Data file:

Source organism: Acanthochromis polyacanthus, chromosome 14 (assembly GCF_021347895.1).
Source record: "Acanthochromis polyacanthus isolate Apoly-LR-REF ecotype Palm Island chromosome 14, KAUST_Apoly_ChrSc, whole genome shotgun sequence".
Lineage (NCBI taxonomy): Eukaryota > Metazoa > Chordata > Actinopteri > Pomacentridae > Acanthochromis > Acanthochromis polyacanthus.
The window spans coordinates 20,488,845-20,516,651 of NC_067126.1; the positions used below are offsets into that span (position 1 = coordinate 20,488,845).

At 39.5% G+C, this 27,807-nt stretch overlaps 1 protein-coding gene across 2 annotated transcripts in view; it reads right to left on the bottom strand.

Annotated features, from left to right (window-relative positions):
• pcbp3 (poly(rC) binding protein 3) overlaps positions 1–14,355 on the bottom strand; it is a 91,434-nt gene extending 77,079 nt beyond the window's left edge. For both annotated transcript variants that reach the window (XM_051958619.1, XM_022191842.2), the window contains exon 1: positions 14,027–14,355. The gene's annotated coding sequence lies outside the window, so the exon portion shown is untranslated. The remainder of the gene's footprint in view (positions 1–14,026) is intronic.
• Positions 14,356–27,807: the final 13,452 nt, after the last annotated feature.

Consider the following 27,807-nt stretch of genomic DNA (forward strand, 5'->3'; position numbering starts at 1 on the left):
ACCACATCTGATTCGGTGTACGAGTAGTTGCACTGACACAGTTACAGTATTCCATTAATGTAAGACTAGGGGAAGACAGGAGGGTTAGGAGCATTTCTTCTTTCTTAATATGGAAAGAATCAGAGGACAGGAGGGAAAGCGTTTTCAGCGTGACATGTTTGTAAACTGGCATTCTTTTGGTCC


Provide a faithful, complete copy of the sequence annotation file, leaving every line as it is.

Source organism: Acanthochromis polyacanthus, chromosome 14 (assembly GCF_021347895.1).
Source record: "Acanthochromis polyacanthus isolate Apoly-LR-REF ecotype Palm Island chromosome 14, KAUST_Apoly_ChrSc, whole genome shotgun sequence".
Lineage (NCBI taxonomy): Eukaryota > Metazoa > Chordata > Actinopteri > Pomacentridae > Acanthochromis > Acanthochromis polyacanthus.
The window spans coordinates 20,488,845-20,516,651 of NC_067126.1; the positions used below are offsets into that span (position 1 = coordinate 20,488,845).

At 39.5% G+C, this 27,807-nt stretch overlaps 1 protein-coding gene across 2 annotated transcripts in view; it reads right to left on the bottom strand.

Annotated features, from left to right (window-relative positions):
• pcbp3 (poly(rC) binding protein 3) overlaps positions 1–14,355 on the bottom strand; it is a 91,434-nt gene extending 77,079 nt beyond the window's left edge. For both annotated transcript variants that reach the window (XM_051958619.1, XM_022191842.2), the window contains exon 1: positions 14,027–14,355. The gene's annotated coding sequence lies outside the window, so the exon portion shown is untranslated. The remainder of the gene's footprint in view (positions 1–14,026) is intronic.
• Positions 14,356–27,807: the final 13,452 nt, after the last annotated feature.

Consider the following 27,807-nt stretch of genomic DNA (forward strand, 5'->3'; position numbering starts at 1 on the left):
ACCACATCTGATTCGGTGTACGAGTAGTTGCACTGACACAGTTACAGTATTCCATTAATGTAAGACTAGGGGAAGACAGGAGGGTTAGGAGCATTTCTTCTTTCTTAATATGGAAAGAATCAGAGGACAGGAGGGAAAGCGTTTTCAGCGTGACATGTTTGTAAACTGGCATTCTTTTGGTCC